On allowing for processing
Etienne considers himself a more introverted person. Like Wortman Ploetz, he says he’s ultimately become more productive while working from home.
“I felt more in control of the management of my time,” he says. “For example, I think we’ve all been through this: you finish a meeting and you’re walking back to your desk and someone spots you and you have a conversation. And you lose the time to process the meeting you’ve just finished, and reset. That doesn’t happen anymore. Now, I can have my moment of reflection in silence, without disturbance. With things like Zoom and Teams there are even ‘do not disturb’ settings; you literally can’t message me.”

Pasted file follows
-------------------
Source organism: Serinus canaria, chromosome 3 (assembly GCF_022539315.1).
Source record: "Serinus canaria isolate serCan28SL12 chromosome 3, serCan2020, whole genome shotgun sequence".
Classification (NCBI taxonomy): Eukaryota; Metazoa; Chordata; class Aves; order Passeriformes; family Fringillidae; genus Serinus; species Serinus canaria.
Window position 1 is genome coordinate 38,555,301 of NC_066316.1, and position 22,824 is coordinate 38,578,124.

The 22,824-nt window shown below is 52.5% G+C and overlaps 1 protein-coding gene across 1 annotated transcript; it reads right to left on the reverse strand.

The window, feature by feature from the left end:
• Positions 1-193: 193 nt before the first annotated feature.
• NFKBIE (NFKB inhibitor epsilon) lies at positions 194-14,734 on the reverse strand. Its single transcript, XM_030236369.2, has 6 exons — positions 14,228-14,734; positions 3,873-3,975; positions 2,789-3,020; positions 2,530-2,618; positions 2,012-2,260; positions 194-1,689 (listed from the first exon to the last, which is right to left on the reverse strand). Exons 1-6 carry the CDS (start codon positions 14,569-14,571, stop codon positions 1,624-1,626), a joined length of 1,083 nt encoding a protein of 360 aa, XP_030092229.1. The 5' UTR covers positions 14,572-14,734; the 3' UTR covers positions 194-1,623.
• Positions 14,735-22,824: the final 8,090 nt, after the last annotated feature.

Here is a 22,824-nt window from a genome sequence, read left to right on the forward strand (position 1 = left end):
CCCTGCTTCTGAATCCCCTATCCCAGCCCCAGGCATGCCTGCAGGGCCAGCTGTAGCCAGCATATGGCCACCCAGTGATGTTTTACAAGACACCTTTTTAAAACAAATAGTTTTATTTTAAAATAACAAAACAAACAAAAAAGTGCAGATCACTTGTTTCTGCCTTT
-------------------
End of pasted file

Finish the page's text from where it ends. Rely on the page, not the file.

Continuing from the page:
Very much this. When people are focusing so much on getting back to the office because being around people is how you innovate, that’s how extroverts work. Extroverts can create new idea connections through conversation with people. It’s the sounding board metaphor.
Introverts process ideas differently. Introverts can be more creative, more innovative, when allowed to sit and think without distraction.
The workplace was created for extroverts, by extroverts.
And it biases contribution attention to the loudest among us.